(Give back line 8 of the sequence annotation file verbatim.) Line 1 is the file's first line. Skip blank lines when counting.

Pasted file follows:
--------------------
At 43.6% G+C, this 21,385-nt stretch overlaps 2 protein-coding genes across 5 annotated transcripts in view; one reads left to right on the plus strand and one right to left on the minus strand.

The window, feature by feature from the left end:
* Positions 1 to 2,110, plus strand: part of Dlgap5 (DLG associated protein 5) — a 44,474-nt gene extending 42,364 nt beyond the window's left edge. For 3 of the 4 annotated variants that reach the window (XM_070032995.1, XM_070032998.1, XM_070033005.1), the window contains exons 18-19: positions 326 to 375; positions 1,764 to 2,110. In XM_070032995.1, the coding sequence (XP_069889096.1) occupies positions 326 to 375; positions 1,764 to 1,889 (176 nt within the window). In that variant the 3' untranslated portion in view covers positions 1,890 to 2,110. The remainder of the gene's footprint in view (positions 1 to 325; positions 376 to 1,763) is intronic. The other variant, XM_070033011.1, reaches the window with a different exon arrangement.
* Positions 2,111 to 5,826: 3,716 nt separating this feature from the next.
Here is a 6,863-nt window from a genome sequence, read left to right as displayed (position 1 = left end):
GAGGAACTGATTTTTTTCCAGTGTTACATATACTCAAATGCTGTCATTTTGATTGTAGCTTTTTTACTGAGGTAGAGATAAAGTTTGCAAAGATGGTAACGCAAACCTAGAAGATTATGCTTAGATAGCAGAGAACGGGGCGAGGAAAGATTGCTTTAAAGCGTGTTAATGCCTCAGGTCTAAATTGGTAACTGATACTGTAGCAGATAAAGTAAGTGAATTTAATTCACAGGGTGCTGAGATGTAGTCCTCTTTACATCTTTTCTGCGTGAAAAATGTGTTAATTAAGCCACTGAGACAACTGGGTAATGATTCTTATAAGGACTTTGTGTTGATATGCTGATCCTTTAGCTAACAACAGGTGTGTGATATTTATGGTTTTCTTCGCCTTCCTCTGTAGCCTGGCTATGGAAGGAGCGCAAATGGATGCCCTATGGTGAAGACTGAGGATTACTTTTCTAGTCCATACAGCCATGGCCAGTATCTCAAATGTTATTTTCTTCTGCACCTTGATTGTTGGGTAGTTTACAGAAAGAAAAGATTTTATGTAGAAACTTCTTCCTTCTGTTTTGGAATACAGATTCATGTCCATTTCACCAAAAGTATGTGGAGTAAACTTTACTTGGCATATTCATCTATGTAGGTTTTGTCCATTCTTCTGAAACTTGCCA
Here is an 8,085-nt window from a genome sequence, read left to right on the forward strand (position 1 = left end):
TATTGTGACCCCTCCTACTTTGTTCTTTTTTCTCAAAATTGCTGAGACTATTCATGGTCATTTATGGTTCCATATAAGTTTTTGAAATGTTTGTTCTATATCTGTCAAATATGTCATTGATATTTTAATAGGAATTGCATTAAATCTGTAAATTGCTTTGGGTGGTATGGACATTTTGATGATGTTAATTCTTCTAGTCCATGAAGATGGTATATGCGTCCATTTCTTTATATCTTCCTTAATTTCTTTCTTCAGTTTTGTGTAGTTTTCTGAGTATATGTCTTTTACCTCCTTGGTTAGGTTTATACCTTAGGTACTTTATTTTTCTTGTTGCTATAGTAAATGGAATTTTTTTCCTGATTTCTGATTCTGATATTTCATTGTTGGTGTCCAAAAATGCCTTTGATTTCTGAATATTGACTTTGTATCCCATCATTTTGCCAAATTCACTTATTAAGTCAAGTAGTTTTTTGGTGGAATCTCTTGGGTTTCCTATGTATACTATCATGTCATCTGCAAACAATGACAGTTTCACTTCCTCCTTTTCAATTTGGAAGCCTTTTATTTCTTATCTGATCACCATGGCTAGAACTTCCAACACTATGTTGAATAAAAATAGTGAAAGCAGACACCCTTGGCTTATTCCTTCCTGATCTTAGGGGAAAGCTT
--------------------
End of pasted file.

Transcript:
TATTGTGACCCCTCCTACTTTGTTCTTTTTTCTCAAAATTGCTGAGACTATTCATGGTCATTTATGGTTCCATATAAGTTTTTGAAATGTTTGTTCTATATCTGTCAAATATGTCATTGATATTTTAATAGGAATTGCATTAAATCTGTAAATTGCTTTGGGTGGTATGGACATTTTGATGATGTTAATTCTTCTAGTCCATGAAGATGGTATATGCGTCCATTTCTTTATATCTTCCTTAATTTCTTTCTTCAGTTTTGTGTAGTTTTCTGAGTATATGTCTTTTACCTCCTTGGTTAGGTTTATACCTTAGGTACTTTATTTTTCTTGTTGCTATAGTAAATGGAATTTTTTTCCTGATTTCTGATTCTGATATTTCATTGTTGGTGTCCAAAAATGCCTTTGATTTCTGAATATTGACTTTGTATCCCATCATTTTGCCAAATTCACTTATTAAGTCAAGTAGTTTTTTGGTGGAATCTCTTGGGTTTCCTATGTATACTATCATGTCATCTGCAAACAATGACAGTTTCACTTCCTCCTTTTCAATTTGGAAGCCTTTTATTTCTTATCTGATCACCATGGCTAGAACTTCCAACACTATGTTGAATAAAAATAGTGAAAGCAGACACCCTTGGCTTATTCCTTCCTGATCTTAGGGGAAAGCTT